Cannabis as Collateral for Loans

How can you secure a loan for your marijuana operations if your lender cannot take your product as collateral?

Given the federal scheduling of marijuana, obtaining loans and finding banks are difficult propositions for the marijuana industry. But it's not just the client that poses an issue for most lenders, it's also often the collateral.

Marijuana can be a problematic collateral source for creditors. Just look at Colorado- the state prohibits secured interests in Medical Marijuana, Medical Marijuana Concentrates, and Medical Marijuana-Infused Products. But, let's assume that a creditor is legally permitted to take a security interest in a debtor’s marijuana crop to secure an obligation. Even then, the creditor faces two issues:

(1) the federal government can seize a marijuana crop or marijuana products if they want (warning: Sessions wants it to happen). Such a seizure can result in a total loss of the creditor’s collateral and the debtor losing its primary revenue source, which could lead to its insolvency and bankruptcy; and

(2) if the creditor seeks, for example, to repossess a marijuana crop, that creditor could be in violation of both federal and state law (presuming there is a state prohibition against non-licensed individuals and businesses possessing marijuana). That could leave the creditor with no legal means of selling and monetizing the repossessed crop.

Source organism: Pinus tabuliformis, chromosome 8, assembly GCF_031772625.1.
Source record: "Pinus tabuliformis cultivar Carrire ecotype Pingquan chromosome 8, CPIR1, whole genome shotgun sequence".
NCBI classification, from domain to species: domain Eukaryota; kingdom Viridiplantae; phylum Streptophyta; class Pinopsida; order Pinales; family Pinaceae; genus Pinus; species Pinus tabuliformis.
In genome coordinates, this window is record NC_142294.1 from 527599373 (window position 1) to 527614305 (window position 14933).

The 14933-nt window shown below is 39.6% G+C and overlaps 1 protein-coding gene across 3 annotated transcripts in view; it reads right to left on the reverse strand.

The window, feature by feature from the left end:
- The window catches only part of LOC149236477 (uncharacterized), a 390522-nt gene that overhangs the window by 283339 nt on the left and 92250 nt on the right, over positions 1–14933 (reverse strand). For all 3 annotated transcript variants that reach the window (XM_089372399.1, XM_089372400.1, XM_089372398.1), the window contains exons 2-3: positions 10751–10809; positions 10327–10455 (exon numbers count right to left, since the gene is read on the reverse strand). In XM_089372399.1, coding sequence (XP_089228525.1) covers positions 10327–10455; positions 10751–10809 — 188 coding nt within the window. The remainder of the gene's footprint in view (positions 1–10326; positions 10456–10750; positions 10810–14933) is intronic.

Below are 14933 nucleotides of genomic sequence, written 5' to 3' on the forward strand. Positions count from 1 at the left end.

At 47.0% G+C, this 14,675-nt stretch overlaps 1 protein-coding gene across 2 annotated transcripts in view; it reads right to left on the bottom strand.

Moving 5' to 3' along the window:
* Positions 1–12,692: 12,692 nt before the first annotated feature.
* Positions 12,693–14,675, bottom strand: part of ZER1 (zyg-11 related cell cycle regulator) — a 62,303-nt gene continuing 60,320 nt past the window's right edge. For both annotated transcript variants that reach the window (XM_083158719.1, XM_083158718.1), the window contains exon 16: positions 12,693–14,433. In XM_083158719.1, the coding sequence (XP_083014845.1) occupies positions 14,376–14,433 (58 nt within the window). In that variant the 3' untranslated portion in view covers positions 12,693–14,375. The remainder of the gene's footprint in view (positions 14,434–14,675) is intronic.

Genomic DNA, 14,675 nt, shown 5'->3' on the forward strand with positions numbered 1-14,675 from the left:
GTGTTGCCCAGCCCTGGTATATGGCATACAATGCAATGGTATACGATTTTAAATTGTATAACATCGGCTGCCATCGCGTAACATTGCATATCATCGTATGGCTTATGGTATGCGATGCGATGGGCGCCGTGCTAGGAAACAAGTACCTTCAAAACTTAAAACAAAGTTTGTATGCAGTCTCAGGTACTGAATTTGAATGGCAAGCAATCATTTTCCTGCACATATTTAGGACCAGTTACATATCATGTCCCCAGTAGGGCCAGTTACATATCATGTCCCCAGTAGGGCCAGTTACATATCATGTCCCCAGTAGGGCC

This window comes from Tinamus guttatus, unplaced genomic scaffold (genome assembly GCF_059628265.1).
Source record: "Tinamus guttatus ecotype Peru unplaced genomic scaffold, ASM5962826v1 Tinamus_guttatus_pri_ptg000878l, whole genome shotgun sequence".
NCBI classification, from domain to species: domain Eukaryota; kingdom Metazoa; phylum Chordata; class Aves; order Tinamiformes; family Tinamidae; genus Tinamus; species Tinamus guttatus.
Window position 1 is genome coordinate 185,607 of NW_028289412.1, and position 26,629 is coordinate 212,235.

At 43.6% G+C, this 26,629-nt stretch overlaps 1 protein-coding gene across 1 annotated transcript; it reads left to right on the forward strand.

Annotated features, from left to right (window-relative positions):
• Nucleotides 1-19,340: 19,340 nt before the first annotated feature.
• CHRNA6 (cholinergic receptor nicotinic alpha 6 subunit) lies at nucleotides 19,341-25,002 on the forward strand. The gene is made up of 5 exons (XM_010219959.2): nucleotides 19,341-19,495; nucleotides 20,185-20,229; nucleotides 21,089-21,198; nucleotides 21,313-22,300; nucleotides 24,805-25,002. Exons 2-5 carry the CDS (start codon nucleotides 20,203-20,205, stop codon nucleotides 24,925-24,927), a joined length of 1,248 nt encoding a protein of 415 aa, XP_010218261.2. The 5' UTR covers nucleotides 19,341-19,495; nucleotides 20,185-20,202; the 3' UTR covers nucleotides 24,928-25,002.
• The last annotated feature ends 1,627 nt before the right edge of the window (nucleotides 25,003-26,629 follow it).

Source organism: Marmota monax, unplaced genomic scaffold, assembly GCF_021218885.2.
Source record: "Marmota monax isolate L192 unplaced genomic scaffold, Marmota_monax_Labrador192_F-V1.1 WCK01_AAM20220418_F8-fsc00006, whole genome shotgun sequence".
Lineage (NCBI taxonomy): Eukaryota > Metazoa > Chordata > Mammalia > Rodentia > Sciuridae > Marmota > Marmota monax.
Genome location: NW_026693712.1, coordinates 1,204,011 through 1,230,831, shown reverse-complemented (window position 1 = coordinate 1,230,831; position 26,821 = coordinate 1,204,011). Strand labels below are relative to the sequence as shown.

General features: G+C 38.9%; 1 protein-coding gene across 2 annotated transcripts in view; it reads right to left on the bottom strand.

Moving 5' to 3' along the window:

Neither of those issues are good news for a creditor.

But that's not the end of the concerns. Federal law permits the federal enforcement agency to seize marijuana-related real estate assets and strip otherwise legitimate lien rights of lenders. Why? Because unsurprisingly, the government’s forfeiture rights in seizing property used to grow marijuana outweighs a lender’s lien rights.

Still interested in lending to a marijuana business? There are ways to protest your interests, such as obtaining personal guarantees. Lenders may also obtain security interests in other assets of the debtor’s business, such as the equipment or real estate (however, such assets are still exposed to federal government seizures). Debtors should also expect to be charged higher interest rates to offset the risk involved in such transactions. Additionally, debtors shouldn't be surprised if they are required to pledge a certain amount of cash or cash equivalents at a desired value of the debtor’s product.

Simple business transactions are complicated by the nature of a marijuana business. Make sure to consult with a professional who understands the laws at play when providing or obtaining a loan for your marijuana operations.